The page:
Collaborative Robots Cut Crown Production Time
This manufacturer of dental implants is realizing faster turnaround time for crowns by using collaborative robots to tend its machine tools.
Prior to automating its dental crown machining processes using collaborative robots, it took Glidewell Laboratories a full five days to go from tooth impression to machined and completed crown. Now, the Newport Beach, California, dental lab does this in four days or less, using four machine cells each tended by a UR5 robot from Universal Robots.
Established in 1970, Glidewell specializes in crowns and bridges, removable full and partial dentures, dental implants and prosthetic components, and full-cast restorations. The typical milling cycle time for an individual BruxZir Solid Zirconia crown is 10 minutes. Because it wasn’t feasible to have an operator stationed at a machine to manually load and unload each blank, the lab initially created fixtures that each held 15 crowns to be loaded into a machine. Operators would replace those fixtures every two hours. However, machines would sometimes sit idle waiting for all 15 orders to arrive before starting the batch-milling process.
David Leeson, engineering manager at Glidewell, considered Universal Robots’ UR-model collaborative robots as he researched potential automation solutions. Being “collaborative” means that these robot can work directly next to employees, without safety fencing, because built-in force-sensing technology causes them to stop operating if they touch an employee (adhering to the current safety requirements on force and torque limitations).
Distributor Numatic Engineering, a division of Motion Industries, specified the UR5 robot for Glidwell’s particular application.
“I had followed the collaborative robot development for a while, and hearing that the UR-model robots from Universal Robots were used at BMW was a vote of confidence,” Mr. Leeson says. He bought Glidewell’s first UR5 robot in 2012 and now has six of them, each tending a four-machine cell. In fact, the seventh robot has been ordered and will soon be delivered.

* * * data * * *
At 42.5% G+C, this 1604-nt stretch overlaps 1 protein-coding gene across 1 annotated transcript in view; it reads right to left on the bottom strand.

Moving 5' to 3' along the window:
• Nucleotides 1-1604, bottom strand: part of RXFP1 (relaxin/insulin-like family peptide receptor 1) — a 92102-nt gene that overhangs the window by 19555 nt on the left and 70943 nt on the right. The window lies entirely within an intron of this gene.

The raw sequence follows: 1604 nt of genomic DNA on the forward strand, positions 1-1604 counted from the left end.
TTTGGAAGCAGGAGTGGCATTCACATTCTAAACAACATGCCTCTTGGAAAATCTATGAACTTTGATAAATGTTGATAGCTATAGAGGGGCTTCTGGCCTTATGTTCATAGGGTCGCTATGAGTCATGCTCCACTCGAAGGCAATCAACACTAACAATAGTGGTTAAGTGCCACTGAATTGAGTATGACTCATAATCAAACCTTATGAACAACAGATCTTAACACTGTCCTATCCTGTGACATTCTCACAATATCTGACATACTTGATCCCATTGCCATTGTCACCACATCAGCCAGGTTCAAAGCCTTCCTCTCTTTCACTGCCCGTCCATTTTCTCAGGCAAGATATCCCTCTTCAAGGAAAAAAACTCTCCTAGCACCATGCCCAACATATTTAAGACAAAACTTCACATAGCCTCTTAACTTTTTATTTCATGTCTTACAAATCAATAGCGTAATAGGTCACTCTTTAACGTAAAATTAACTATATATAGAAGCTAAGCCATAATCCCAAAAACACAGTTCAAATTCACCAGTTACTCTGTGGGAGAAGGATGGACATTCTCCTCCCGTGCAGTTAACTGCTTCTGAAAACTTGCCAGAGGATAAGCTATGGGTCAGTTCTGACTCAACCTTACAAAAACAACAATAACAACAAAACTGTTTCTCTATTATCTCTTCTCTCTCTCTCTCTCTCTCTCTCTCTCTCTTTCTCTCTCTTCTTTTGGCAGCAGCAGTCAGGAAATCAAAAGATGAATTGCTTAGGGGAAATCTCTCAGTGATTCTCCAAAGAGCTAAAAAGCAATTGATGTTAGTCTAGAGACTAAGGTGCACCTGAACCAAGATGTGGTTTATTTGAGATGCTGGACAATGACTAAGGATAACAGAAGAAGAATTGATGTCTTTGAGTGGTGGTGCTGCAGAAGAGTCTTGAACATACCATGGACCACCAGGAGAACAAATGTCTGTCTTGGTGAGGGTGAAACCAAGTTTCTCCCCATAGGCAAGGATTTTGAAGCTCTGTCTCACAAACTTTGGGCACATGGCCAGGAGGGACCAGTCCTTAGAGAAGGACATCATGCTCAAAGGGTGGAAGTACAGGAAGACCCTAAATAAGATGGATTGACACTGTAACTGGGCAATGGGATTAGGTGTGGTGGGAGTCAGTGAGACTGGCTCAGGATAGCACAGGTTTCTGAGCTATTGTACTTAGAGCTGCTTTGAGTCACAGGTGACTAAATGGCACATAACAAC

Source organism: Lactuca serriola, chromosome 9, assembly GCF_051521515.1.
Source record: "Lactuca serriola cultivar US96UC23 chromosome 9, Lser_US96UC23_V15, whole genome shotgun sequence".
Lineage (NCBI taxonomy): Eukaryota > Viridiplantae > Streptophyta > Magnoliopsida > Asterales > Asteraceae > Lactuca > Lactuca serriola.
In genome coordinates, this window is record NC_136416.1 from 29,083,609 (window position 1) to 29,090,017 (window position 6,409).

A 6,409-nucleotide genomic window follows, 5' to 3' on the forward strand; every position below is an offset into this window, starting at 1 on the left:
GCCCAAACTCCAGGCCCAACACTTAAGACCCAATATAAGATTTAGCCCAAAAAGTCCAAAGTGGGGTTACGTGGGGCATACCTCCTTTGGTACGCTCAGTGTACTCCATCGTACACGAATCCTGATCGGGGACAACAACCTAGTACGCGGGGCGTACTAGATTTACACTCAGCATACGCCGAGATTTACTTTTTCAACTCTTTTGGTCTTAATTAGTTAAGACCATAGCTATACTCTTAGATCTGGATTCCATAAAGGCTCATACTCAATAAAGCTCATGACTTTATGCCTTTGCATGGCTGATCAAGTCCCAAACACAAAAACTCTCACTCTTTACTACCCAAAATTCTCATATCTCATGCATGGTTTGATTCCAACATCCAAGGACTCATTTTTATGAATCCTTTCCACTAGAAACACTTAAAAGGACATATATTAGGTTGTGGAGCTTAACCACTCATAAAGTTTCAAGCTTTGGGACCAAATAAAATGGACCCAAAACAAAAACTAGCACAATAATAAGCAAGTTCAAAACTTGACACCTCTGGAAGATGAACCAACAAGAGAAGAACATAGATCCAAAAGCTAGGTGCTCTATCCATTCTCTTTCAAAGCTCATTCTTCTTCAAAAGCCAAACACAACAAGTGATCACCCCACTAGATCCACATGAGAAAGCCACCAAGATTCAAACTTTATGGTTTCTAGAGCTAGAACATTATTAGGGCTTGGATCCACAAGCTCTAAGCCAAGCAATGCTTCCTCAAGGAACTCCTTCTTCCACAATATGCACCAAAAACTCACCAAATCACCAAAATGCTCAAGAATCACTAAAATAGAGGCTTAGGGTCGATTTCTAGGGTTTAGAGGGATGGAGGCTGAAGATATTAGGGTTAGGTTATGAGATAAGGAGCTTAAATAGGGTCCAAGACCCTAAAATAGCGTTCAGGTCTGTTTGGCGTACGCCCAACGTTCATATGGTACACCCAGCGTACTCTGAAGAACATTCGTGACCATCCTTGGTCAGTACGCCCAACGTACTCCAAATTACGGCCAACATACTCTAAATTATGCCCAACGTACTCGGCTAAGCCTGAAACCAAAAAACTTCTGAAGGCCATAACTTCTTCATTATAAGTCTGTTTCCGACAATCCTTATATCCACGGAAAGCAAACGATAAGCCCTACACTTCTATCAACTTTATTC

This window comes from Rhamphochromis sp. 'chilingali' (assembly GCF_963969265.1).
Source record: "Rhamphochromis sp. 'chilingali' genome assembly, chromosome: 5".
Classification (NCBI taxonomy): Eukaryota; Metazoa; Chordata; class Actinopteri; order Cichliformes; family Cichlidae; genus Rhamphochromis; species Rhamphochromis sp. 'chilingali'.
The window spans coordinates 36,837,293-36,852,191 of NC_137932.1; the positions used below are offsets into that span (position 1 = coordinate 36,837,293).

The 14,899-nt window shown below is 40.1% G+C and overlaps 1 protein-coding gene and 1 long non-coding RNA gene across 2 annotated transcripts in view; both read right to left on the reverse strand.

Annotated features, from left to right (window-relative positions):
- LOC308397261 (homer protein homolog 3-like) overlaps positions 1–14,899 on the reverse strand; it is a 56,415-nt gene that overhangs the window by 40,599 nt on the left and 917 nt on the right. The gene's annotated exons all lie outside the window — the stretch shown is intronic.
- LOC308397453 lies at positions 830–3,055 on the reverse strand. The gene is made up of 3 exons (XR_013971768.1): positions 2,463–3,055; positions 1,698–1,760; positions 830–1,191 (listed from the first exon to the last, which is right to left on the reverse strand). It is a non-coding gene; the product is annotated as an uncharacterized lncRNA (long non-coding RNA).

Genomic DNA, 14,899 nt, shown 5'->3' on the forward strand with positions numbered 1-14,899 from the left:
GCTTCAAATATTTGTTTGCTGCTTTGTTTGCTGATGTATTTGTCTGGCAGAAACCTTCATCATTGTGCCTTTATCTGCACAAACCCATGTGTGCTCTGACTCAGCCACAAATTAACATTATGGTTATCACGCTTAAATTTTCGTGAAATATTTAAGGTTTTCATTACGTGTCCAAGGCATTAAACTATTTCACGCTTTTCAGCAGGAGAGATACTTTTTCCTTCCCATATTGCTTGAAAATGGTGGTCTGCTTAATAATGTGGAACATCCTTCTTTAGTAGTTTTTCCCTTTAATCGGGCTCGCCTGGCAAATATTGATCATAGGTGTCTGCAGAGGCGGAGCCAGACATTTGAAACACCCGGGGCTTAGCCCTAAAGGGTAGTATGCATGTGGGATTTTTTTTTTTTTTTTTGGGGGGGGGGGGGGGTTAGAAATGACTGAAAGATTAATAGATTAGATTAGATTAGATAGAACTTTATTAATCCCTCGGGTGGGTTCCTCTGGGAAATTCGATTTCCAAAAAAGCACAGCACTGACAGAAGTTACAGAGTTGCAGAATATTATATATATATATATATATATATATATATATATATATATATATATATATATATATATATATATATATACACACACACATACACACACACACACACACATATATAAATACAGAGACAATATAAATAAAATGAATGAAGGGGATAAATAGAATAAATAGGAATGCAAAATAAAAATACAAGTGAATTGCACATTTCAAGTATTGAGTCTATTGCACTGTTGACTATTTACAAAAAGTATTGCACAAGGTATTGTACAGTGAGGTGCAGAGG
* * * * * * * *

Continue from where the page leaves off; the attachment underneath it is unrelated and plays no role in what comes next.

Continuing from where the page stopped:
The UR5 robot weighs 40.6 pounds and has a maximum payload of 11 pounds. It has a reach of 33.5 inches and repeatability of 0.004 inch. “In our history of automation, we used conventional industrial robots,” Mr. Leeson says. “We had to build a large enclosure and separate the people from the robot, which is expensive, takes up space and is less flexible. It is also a safety concern if somebody defeats the interlocks on a robot enclosure. We don’t have to worry about that with the force-sensing technology found in UR-model robots.
“Plus, working with a collaborative robot still requires some degree of human interaction and our employees like that. They see the robot as less threatening.”
For each cell, a UR5 robot picks a crown blank to be milled from a dispenser such as the one shown on page 136. The crowns are available in 16 different shades. A vision camera ensures that the robot picks a blank with the correct shade. In addition, the camera detects if a dispenser is empty or jammed, so the robot can pick a different crown to machine, ensuring continued production while an operator is alerted to fix the dispenser issue. The UR5 places a blank in one of the machines, removes it once the 10-minute milling cycle is complete and places the machined crown on a conveyor.
This single-part flow process means it is no longer necessary to wait for 15 crown blanks to load into a machine at one time. Achieving a single-part flow with the UR5 robot has cut the total crown production time from 28 to 17 hours, speeding shipping by a day or more.
“Not having to wait for 15 orders to arrive before we can start the milling process is one thing,” Mr. Leeson explains. “We’re also able to generate an NC program for each blank automatically, without user interaction for nesting. Automating the NC program also means that we can transport the job information digitally (instead of physically with a box on a cart) and apply simple rules to automatically route crowns to the correct milling center.”
In addition, the optimized production cycle means that Glidewell can save two operators per shift in the milling room. “We run a 24/7 operation, and the robots have freed our employees to focus on other complex tasks, which also improves our overall product quality,” Mr. Leeson says.
Automation engineer Daniel Phee, who had no prior experience with collaborative robots, was surprised at how simple it was to program them. “The interface on the touchscreen makes it very easy,” he says. “I used a combination of the teach method and my own script.” The teach method enables users to simply grab the robot arm and move it through the way points to complete the desired task.
Glidewell Laboratories has grown every year since its inception, and Mr. Leeson sees robotic automation as key to sustaining this trend. “We will likely get three to four more UR robots in the near future,” he says. “We’re also looking into automating other steps in our production where we see the UR robots playing a key role.”
In fact, the single-part flow process that these collaborative robots enable for effectively machining crowns will also be applied to other production areas, so he anticipates even further savings.
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